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By Mary F. Rogers

This e-book makes use of the most well known add-ons of adolescence, the Barbie doll, to give an explanation for key elements of cultural meaning.

Some readings could see Barbie as reproducing ethnicity and gender in a very coarse and harmful means - a cultural icon of racism and sexism. Rogers develops a broader, tougher photograph. She exhibits how the cultural which means of Barbie is extra ambiguous than the slender, appearance-dominated version that's attributed to the doll. For a commence, Barbie's sexual id isn't simple. equally her category state of affairs is ambiguous. yet all interpretations agree that, along with her huge, immense variety of way of life `accessories', Barbie exists to devour. Her physique is the ideal metaphor of recent occasions: plastic, st

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Instead, we see a mid­ life woman proving that the odds can be beaten, the standards can be fulfilled, youthful beauty need not wane as we move through our middle years. Thus, a lot of us may say that Barbie has little effect on how we see ourselves and other women, yet a lot of us behave as if her image is desirable and even attain­ able with the right mix of motivation and money. A lot of us may also say, as we have seen, that cultural icons like Barbie are fairly innocuous when pitted against real-life women who are reed thin, flawlessly turned out, and perpetually youthful (at least on magazine covers and MTV).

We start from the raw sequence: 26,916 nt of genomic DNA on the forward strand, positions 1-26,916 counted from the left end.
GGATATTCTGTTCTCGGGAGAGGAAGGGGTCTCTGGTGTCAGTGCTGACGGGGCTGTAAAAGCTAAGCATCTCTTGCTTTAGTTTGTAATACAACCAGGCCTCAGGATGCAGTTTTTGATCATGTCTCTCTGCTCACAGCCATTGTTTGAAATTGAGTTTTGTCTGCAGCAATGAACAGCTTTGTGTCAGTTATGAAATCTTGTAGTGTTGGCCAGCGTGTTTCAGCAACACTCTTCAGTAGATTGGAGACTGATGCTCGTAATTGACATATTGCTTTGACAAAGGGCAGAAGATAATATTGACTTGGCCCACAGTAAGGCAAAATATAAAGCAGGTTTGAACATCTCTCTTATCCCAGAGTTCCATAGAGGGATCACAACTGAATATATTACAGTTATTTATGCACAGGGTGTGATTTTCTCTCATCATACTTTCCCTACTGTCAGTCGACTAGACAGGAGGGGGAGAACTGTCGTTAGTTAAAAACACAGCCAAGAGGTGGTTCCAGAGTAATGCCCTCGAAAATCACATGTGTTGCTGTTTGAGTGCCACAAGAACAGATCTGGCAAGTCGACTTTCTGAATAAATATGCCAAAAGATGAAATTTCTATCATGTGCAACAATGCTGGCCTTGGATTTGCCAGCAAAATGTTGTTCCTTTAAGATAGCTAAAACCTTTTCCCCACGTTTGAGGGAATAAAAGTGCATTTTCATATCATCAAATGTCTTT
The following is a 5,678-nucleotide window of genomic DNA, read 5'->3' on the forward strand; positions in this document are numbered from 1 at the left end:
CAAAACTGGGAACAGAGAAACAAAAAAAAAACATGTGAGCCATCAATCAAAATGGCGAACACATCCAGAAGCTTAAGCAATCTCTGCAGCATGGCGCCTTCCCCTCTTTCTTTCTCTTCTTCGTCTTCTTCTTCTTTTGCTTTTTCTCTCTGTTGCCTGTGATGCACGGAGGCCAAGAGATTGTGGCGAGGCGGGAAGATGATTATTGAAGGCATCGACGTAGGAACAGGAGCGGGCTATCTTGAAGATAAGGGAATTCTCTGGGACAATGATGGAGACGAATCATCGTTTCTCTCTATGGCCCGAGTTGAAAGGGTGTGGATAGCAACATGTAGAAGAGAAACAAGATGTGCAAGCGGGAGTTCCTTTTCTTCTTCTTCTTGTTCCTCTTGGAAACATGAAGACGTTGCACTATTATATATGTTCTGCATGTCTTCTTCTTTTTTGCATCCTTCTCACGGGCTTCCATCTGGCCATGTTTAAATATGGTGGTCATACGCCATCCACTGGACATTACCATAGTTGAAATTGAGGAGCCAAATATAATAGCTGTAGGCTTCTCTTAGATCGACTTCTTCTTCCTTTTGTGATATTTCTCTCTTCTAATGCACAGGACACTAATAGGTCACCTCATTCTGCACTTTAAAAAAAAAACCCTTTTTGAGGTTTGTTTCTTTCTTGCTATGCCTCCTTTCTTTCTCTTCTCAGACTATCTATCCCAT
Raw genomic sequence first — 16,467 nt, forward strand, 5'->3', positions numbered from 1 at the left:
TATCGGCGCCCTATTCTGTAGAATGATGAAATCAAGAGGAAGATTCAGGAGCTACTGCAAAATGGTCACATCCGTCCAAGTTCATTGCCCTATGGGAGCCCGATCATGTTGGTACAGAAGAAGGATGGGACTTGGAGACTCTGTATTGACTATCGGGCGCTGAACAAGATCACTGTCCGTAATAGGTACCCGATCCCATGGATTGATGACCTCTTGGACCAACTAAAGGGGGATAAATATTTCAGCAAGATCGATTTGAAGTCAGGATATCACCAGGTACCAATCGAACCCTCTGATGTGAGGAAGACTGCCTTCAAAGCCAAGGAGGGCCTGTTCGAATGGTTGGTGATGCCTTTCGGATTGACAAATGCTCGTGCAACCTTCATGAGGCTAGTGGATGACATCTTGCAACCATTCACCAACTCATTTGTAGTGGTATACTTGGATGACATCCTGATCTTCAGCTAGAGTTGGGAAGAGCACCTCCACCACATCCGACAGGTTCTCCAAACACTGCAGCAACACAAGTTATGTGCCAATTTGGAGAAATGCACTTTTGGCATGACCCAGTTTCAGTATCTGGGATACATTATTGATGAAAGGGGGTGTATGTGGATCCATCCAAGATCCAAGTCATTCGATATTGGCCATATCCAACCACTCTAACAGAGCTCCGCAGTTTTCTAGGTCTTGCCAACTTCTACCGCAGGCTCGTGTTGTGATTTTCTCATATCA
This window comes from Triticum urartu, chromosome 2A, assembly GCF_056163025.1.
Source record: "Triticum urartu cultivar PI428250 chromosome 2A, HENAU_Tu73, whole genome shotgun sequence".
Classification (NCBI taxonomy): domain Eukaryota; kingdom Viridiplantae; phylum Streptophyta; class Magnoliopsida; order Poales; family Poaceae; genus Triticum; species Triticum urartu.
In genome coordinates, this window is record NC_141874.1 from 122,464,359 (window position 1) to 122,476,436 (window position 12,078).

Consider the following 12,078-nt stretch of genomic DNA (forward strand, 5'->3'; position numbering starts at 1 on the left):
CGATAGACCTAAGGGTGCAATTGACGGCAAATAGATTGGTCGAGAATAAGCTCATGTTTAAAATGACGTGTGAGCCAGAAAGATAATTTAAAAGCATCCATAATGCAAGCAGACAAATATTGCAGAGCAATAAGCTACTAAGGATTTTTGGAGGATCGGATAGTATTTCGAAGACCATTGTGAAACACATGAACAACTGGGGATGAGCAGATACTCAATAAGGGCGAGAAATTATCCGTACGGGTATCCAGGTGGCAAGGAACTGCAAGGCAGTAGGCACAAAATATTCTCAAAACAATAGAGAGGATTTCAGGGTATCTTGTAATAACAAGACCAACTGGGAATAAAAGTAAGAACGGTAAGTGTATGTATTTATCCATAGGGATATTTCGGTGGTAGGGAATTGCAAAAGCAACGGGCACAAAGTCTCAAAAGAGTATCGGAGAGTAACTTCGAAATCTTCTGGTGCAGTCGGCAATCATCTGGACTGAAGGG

Although they have now outgrown . . Barbie and her friends, they will not part with her. A lot of people describe similar experiences. Kiana, a Marsden student, says, "I used to go over to my cousin's house. " So did Michelle, also a Marsden student: "I used to talk to Barbie. I used to dress her up. " Like Hal and his daughters, Brenda (another Marsden student) recalls Barbie's friends alongside all else in her miniature world: When I was younger, I used to play with Barbie dolls. I would do their hair and dress them.

Levin (1990) report that parents often "get into the same kinds of arguments with their daughters about buying Barbie dolls and makeup that they have with their sons over action figures and toy weapons. " Martin Marty (1981) recalls how American Christians "blasted Barbie for hedonism and materialism" when she first carne on the market. In that vein they were scarcely alone in their cultural conservatism. Writing in a scholarly journal in 1977, Don Richard Cox wondered whether Barbie might influence young girls to pass up the duties of marriage and motherhood.

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